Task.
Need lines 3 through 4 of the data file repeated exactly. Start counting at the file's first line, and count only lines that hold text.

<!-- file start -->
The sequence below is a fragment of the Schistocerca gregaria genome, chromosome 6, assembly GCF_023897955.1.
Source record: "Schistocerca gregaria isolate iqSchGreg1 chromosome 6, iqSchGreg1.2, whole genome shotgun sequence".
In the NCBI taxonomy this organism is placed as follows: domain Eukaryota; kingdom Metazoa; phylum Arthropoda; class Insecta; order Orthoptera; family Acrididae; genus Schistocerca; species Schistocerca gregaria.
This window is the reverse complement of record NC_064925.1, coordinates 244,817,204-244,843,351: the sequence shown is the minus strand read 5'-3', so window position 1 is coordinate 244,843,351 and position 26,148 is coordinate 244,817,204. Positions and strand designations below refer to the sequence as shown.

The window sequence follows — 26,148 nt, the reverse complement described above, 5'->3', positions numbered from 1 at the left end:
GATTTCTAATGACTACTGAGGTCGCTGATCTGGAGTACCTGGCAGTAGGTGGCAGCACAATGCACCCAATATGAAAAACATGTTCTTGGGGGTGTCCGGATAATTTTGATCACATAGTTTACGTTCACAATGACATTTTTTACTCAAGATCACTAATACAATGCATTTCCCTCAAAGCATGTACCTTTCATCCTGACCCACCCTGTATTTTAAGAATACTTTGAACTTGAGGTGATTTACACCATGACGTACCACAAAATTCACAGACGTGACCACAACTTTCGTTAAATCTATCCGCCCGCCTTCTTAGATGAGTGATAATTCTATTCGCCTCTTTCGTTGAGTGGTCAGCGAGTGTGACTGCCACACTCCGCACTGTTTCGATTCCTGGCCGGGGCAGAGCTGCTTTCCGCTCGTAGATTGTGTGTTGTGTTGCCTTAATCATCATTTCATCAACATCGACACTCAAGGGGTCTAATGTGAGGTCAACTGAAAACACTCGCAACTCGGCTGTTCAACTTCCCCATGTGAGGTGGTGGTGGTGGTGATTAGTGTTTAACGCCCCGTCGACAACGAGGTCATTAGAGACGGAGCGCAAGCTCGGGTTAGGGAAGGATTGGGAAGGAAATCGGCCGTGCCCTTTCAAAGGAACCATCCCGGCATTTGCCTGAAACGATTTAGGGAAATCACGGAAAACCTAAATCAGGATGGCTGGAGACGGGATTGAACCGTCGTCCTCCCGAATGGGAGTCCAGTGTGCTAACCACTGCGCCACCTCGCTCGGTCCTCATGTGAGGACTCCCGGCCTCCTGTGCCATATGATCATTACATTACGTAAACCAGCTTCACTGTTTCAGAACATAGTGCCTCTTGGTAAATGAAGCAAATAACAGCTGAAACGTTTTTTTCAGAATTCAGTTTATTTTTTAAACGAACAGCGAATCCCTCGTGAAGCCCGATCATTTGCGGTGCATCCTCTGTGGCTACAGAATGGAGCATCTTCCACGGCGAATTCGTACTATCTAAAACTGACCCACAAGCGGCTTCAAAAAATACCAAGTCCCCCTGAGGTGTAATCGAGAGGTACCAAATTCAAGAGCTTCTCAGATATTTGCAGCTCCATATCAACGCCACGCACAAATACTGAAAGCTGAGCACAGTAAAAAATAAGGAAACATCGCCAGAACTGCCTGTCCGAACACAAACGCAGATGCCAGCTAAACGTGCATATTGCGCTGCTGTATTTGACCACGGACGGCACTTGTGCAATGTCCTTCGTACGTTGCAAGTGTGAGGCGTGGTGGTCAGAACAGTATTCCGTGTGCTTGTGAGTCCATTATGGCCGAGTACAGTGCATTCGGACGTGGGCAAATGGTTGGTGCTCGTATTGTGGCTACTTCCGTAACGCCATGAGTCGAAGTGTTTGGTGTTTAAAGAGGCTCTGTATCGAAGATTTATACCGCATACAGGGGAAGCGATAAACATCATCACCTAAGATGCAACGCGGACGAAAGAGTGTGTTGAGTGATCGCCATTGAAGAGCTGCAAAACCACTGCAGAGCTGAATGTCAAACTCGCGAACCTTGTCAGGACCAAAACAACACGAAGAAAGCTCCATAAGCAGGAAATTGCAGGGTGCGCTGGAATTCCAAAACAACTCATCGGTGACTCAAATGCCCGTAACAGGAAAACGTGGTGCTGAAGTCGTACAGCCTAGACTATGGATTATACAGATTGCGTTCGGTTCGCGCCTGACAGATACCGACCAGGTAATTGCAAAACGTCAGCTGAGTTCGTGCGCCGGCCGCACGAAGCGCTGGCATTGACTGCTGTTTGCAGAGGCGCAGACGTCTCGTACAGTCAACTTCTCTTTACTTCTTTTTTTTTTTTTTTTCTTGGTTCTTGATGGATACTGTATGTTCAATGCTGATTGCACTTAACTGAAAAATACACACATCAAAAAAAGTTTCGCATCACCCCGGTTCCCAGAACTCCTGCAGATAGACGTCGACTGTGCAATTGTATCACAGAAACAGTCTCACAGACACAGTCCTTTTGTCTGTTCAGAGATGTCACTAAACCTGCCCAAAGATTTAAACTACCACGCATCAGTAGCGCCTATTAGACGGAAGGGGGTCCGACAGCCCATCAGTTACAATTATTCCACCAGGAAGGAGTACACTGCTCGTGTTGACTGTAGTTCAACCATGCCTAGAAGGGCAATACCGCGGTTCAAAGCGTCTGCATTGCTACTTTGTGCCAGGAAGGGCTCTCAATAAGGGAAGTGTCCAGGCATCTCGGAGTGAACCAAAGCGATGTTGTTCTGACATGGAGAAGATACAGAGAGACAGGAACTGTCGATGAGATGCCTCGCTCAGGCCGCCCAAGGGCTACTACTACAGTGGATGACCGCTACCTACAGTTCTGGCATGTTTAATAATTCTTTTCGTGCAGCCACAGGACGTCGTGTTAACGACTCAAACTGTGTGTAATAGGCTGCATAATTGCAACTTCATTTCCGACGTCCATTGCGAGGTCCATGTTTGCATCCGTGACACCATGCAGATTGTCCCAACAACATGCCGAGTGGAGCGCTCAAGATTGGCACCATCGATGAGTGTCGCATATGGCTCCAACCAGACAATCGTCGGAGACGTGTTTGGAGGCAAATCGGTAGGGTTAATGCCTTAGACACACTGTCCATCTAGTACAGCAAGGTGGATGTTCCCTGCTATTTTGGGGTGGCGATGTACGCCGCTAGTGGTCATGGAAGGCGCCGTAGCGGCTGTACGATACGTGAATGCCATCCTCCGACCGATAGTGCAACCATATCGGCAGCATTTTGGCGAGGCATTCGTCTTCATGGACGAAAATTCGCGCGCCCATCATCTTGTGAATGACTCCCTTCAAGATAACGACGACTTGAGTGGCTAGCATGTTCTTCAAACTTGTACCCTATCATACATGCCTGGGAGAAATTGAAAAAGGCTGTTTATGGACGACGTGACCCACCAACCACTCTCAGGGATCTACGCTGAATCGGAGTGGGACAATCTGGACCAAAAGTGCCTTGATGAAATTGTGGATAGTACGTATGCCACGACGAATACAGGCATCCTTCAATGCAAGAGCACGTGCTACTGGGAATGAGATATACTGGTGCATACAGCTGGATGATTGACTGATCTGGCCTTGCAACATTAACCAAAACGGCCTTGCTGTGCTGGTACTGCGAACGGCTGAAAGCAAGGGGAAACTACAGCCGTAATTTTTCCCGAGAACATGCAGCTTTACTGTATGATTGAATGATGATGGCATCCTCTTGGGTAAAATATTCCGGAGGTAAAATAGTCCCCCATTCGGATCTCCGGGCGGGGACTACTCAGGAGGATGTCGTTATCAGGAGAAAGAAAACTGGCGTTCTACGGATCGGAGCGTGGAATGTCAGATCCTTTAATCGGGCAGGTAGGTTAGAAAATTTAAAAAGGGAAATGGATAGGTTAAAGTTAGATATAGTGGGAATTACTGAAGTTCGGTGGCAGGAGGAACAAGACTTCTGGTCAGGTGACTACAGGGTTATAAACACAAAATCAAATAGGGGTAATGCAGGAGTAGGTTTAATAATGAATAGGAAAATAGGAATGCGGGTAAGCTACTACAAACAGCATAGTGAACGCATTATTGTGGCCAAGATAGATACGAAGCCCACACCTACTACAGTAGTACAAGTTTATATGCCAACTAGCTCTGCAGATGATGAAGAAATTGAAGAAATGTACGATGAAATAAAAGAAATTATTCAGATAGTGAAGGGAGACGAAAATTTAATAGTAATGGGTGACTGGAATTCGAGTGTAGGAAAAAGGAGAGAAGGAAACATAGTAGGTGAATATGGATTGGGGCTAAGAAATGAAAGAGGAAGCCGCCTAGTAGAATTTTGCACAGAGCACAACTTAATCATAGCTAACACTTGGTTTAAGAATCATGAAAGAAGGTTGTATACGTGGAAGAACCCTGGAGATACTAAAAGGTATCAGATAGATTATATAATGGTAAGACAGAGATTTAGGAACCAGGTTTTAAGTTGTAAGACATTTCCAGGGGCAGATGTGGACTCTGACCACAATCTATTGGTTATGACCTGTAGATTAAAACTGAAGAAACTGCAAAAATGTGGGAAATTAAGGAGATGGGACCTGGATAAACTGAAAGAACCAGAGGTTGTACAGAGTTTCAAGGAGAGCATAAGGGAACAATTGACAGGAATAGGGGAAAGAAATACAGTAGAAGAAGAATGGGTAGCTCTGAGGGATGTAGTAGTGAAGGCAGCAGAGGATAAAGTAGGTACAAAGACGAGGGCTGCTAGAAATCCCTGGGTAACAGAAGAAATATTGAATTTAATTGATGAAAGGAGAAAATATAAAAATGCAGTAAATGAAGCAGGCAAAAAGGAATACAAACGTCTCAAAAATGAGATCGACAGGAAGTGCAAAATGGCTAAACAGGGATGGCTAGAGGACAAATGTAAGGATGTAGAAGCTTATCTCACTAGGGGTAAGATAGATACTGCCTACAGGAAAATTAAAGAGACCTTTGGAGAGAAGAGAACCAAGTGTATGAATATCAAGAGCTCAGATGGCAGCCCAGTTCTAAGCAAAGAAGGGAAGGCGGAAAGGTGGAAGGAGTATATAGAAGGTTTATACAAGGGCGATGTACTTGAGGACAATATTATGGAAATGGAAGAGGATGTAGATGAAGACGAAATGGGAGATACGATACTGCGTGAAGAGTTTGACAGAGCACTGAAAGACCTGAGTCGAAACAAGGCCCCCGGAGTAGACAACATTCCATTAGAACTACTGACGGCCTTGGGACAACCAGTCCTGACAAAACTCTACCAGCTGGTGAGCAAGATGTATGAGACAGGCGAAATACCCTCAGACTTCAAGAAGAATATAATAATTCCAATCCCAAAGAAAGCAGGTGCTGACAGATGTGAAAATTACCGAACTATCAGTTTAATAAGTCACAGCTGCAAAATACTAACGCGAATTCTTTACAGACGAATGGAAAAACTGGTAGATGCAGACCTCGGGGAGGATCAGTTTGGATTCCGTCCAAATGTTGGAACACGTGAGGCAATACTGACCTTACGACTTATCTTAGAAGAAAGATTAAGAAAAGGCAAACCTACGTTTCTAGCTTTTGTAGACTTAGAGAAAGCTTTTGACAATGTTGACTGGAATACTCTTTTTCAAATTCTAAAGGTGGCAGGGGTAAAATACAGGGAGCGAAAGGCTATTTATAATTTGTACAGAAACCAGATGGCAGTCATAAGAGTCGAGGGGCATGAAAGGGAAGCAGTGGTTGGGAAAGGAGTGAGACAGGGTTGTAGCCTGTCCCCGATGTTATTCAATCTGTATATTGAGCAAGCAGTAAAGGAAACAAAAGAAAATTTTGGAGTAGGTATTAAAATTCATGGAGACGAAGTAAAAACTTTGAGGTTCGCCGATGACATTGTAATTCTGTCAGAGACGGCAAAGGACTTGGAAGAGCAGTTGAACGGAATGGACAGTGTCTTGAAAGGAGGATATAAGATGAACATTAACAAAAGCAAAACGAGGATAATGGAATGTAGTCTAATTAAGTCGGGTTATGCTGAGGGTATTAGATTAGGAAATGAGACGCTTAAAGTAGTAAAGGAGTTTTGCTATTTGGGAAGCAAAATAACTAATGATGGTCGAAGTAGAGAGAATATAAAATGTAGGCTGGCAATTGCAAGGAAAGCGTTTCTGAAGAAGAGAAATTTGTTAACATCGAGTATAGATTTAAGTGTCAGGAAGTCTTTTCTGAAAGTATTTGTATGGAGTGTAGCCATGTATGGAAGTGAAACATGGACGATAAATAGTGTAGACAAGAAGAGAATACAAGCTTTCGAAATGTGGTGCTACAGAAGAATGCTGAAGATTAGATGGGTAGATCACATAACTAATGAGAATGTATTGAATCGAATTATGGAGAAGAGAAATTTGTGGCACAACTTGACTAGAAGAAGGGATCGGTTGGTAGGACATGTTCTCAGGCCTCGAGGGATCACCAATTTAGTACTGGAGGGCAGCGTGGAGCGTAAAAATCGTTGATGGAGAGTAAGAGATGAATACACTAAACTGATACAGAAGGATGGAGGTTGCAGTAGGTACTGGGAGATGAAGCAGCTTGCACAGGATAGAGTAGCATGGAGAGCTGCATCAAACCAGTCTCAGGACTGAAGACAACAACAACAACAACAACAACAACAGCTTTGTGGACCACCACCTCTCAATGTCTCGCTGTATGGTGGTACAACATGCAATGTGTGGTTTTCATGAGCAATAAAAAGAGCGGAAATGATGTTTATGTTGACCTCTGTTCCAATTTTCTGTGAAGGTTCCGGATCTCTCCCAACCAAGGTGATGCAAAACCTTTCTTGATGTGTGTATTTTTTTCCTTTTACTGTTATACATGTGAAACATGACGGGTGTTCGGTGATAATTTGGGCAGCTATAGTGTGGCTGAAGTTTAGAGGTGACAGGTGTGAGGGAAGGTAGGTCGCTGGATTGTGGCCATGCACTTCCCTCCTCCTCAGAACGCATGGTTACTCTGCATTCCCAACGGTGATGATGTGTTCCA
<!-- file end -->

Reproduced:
In the NCBI taxonomy this organism is placed as follows: domain Eukaryota; kingdom Metazoa; phylum Arthropoda; class Insecta; order Orthoptera; family Acrididae; genus Schistocerca; species Schistocerca gregaria.
This window is the reverse complement of record NC_064925.1, coordinates 244,817,204-244,843,351: the sequence shown is the minus strand read 5'-3', so window position 1 is coordinate 244,843,351 and position 26,148 is coordinate 244,817,204. Positions and strand designations below refer to the sequence as shown.